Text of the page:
You can’t quite prepare yourself for the amazing sight of thousands of salmon heading upstream to spawn. That’s because they do not travel, la di da, to their spawning spot. They fight for it.

I observed this natural show this week in Ketchikan, Alaska, a historic town of about 8,000 people, and a popular cruise port on the Inside Passage. (I arrived in town on a Royal Caribbean ship.)

The lifecycle of a salmon goes something like this: They're born in freshwater streams, head out to sea, and at the end of their lives they return to the place of their birth to lay and fertilize eggs. The roundtrip is thousands of miles. Why they do this is a secret of Mother Nature.

This time of year, on the stream that runs through Ketchikan's colorful historic district, there's only one main event: the Coho salmons' return. The fish, which commonly weigh 4 to 10 pounds, look enormous, even when viewed from a boardwalk area well above the river.

To get up the salmon ladder (a rapidly flowing waterfall that leads upstream), the fish jump and struggle against the current, bounce off each other and do what looks like a fish version of nuzzling for encouragement. Or maybe they are pushing and shoving? It’s hard to tell.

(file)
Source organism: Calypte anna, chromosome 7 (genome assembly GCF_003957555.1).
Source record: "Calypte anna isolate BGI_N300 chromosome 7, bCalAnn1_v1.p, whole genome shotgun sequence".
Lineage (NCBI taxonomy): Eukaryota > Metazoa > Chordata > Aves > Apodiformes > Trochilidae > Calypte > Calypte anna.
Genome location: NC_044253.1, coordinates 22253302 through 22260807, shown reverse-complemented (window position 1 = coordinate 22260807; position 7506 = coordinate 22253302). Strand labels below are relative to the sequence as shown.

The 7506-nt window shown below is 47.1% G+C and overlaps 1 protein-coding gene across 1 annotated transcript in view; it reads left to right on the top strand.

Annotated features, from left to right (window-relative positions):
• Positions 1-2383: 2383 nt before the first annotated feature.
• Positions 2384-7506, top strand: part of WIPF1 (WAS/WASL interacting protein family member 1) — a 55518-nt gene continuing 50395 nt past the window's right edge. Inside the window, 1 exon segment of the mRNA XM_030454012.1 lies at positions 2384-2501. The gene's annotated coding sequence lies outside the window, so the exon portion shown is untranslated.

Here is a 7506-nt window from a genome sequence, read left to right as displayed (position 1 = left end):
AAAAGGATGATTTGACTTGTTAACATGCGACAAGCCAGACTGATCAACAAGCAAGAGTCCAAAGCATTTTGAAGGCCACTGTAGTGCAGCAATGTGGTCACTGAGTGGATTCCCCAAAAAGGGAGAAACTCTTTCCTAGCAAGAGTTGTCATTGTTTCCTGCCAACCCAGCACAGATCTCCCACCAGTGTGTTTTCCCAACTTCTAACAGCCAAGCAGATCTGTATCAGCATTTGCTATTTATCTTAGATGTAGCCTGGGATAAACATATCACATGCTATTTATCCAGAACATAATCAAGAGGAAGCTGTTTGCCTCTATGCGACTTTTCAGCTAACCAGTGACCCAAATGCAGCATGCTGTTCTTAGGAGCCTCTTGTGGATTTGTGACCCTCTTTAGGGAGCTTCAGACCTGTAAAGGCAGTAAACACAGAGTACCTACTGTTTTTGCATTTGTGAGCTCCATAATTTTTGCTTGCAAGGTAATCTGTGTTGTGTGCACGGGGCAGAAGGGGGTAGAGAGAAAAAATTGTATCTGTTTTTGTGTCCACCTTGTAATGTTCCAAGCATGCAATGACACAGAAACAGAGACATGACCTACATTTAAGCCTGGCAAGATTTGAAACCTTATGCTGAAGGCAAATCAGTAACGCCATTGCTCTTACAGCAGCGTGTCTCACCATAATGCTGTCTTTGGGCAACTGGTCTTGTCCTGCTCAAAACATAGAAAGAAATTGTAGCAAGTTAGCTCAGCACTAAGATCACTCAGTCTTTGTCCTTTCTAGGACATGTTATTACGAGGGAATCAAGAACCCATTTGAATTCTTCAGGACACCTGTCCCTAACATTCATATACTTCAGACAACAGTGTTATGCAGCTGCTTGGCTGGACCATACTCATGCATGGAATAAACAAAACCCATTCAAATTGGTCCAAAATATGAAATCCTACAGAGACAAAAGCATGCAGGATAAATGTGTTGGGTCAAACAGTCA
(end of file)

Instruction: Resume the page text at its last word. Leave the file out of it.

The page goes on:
Some fish head up the center of the rapidly flowing water, while others choose the shallower, rockier sides. Only one-third will make it. Those that don't make it die, and those that do die too, after they spawn. Before you feel badly, remember they then become food for the resident bear and eagle population.

You can see the fish from many sites in town, but the best viewing is off historic Creek Street (which had as many as 30 brothels that catered to fisherman in the early 1900's). Look for "Married Man’s Trail."

Guest blogger Fran Golden is co-author of Frommer’s Alaska Cruises & Ports of Call